- Grease another large bowl with butter, oil, or non-stick spray. Turn the dough out into this bowl, cover with plastic wrap that's also been greased with butter, oil or non-stick spray, and let rise for 1½- 2½ hours, until doubled in size. (The length of time this takes will depend on the room temperature. If you want to lengthen the rise time to better accommodate your schedule, place the dough in the refrigerator for up to 12 hours, bringing it to room temperature before continuing with the recipe.)
- Line two baking sheets with parchment paper. After the dough has doubled in size, remove the dough from the bowl to a flat work surface. Divide into 12 even pieces.
- TO SHAPE HAMBURGER BUNS: shape each piece of dough into a ball by stretching along the outside of the dough with your thumbs and pinching the dough together at the bottom. (This is a good video demonstration from one of my favorite bakers.) Space the balls out evenly on the baking sheet and press down with your palm to flatten into disks.
- TO SHAPE HOT DOG BUNS: Form each piece of dough into a ball, pinching the edges of the dough together to seal (see video link above). Roll on a flat surface into a torpedo shape and space evenly on baking sheets. If the dough shrinks up a bit as you lay each piece on the parchment covered baking sheets, just pull gently at each end to stretch back out.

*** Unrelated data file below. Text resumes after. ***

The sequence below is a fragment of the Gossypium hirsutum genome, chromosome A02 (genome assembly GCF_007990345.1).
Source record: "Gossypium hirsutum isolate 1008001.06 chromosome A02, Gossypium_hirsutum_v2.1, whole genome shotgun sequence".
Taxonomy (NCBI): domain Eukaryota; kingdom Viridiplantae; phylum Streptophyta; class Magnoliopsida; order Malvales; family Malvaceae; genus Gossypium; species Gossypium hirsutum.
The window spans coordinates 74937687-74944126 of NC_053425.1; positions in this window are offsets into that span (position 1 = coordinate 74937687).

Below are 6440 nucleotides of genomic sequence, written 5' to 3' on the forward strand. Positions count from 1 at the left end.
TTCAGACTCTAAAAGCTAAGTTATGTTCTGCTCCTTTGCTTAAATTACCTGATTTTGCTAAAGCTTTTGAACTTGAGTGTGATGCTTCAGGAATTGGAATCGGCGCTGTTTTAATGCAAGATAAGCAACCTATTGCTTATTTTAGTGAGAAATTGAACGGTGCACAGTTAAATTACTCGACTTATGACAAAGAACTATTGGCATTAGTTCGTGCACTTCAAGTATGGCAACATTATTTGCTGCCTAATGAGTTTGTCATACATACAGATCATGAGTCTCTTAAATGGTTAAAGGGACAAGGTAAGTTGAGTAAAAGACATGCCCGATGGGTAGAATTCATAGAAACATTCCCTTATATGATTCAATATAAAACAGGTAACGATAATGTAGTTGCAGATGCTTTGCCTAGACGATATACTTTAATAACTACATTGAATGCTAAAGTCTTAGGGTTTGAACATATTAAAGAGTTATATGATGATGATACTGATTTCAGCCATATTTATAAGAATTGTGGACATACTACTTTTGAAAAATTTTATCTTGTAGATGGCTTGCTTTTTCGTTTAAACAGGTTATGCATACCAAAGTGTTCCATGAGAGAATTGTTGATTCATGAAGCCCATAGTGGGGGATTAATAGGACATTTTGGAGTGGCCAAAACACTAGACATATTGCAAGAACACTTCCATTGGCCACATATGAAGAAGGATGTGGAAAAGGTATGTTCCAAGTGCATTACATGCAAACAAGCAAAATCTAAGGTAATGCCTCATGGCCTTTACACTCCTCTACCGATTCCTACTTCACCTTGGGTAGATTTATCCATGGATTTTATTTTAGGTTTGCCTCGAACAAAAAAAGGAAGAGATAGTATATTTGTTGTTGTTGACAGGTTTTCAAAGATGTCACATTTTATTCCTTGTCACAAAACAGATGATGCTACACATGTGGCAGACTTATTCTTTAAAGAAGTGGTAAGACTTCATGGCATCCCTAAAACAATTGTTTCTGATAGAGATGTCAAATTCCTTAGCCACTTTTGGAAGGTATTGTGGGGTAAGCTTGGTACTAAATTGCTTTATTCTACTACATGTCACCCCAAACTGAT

- Loosely cover the dough with plastic wrap that's been greased with butter, oil or non-stick spray and let rise at room temperature for 60-90 minutes, until nearly doubled in size.
- Preheat the oven to 400 degrees. If desired, brush the tops with egg wash and sprinkle with sesame or poppy seeds. Bake the buns for 15-17 minutes, one sheet at a time, until they are golden brown and register 180 degrees on a digital cooking thermometer. Remove from the oven and let cool on a wire rack for at least 15 minutes before slicing.
- Fresh bread is best the day it's made, but will keep in an airtight container at room temperature for up to 3 days. These buns can also be frozen for up to 2 months - wrap individually in plastic wrap, place in a freezer ziplock bag.